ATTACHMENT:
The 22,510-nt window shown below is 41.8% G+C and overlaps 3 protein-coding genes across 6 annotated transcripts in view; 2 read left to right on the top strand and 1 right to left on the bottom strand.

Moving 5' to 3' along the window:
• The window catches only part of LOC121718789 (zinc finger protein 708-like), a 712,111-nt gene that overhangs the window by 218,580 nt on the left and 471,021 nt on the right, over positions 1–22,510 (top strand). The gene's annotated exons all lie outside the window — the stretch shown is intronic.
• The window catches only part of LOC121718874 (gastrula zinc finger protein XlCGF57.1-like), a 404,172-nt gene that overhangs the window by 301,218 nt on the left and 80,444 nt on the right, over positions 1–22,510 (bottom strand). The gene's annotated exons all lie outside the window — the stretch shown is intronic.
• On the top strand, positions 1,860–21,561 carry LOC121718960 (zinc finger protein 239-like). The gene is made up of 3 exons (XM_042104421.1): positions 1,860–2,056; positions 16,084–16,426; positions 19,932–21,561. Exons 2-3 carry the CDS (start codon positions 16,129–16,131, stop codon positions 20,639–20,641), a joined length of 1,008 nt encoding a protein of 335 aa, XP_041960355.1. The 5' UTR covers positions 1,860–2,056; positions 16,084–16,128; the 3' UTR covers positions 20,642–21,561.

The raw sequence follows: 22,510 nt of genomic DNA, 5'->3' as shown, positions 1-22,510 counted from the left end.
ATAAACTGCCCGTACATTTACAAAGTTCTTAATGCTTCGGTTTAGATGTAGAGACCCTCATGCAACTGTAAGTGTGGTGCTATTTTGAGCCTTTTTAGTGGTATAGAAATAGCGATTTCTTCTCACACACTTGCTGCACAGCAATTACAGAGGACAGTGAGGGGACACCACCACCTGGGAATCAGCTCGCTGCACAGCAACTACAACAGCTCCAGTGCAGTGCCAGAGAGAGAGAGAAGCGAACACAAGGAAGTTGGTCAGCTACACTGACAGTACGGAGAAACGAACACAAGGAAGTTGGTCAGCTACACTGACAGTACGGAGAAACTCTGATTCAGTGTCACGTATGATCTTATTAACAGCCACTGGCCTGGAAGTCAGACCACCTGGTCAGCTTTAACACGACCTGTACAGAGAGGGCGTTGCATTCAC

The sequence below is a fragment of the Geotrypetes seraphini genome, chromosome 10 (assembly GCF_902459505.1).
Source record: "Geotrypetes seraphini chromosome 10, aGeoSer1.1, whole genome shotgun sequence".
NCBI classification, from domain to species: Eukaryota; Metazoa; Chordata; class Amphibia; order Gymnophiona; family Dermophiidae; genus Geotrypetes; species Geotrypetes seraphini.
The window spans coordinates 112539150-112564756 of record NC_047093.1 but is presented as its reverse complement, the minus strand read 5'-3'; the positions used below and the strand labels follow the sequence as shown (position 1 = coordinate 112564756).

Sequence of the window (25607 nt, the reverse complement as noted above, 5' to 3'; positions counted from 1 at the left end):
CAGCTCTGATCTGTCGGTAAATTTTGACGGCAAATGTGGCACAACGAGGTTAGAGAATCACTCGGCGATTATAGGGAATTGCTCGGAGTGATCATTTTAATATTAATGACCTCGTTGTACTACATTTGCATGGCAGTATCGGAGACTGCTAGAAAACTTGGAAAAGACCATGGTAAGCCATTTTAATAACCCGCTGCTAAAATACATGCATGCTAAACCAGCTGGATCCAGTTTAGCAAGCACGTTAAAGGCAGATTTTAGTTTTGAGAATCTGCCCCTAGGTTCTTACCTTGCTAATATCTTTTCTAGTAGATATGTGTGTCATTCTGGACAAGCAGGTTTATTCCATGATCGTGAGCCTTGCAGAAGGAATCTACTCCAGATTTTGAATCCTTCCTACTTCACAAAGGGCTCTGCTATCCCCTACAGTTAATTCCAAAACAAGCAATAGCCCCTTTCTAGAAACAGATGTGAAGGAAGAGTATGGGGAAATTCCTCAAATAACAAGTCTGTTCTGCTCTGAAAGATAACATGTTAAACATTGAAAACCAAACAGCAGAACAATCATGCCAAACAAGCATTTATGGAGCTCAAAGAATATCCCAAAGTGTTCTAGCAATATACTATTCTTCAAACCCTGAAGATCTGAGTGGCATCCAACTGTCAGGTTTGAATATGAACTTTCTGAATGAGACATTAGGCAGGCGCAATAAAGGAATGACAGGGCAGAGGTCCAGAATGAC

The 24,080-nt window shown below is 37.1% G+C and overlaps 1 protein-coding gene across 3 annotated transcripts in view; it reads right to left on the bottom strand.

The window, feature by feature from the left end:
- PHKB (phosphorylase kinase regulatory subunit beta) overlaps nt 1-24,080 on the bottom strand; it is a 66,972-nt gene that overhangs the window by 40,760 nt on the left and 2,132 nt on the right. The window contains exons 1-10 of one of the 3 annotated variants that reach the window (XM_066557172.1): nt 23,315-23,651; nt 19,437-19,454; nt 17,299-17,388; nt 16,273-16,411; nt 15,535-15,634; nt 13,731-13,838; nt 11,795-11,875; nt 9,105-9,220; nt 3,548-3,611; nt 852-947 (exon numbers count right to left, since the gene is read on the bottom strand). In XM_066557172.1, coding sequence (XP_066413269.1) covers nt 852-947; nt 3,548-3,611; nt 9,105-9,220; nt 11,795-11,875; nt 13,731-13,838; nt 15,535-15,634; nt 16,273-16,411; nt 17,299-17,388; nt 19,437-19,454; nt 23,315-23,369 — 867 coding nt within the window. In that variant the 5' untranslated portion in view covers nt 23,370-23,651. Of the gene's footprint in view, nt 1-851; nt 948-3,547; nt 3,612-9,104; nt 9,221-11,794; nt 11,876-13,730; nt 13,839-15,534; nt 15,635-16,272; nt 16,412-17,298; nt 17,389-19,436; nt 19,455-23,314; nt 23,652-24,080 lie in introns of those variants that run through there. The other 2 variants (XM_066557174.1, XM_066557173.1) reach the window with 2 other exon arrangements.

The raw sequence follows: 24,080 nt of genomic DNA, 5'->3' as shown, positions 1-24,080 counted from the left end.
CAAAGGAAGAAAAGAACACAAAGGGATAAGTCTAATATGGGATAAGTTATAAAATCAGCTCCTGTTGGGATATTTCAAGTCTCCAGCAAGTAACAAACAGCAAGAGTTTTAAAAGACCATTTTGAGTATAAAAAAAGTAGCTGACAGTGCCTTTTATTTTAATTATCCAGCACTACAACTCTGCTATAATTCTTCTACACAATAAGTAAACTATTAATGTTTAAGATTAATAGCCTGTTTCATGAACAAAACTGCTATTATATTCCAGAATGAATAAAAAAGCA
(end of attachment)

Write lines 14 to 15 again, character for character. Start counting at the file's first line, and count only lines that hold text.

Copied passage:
The 24,080-nt window shown below is 37.1% G+C and overlaps 1 protein-coding gene across 3 annotated transcripts in view; it reads right to left on the bottom strand.

The window, feature by feature from the left end: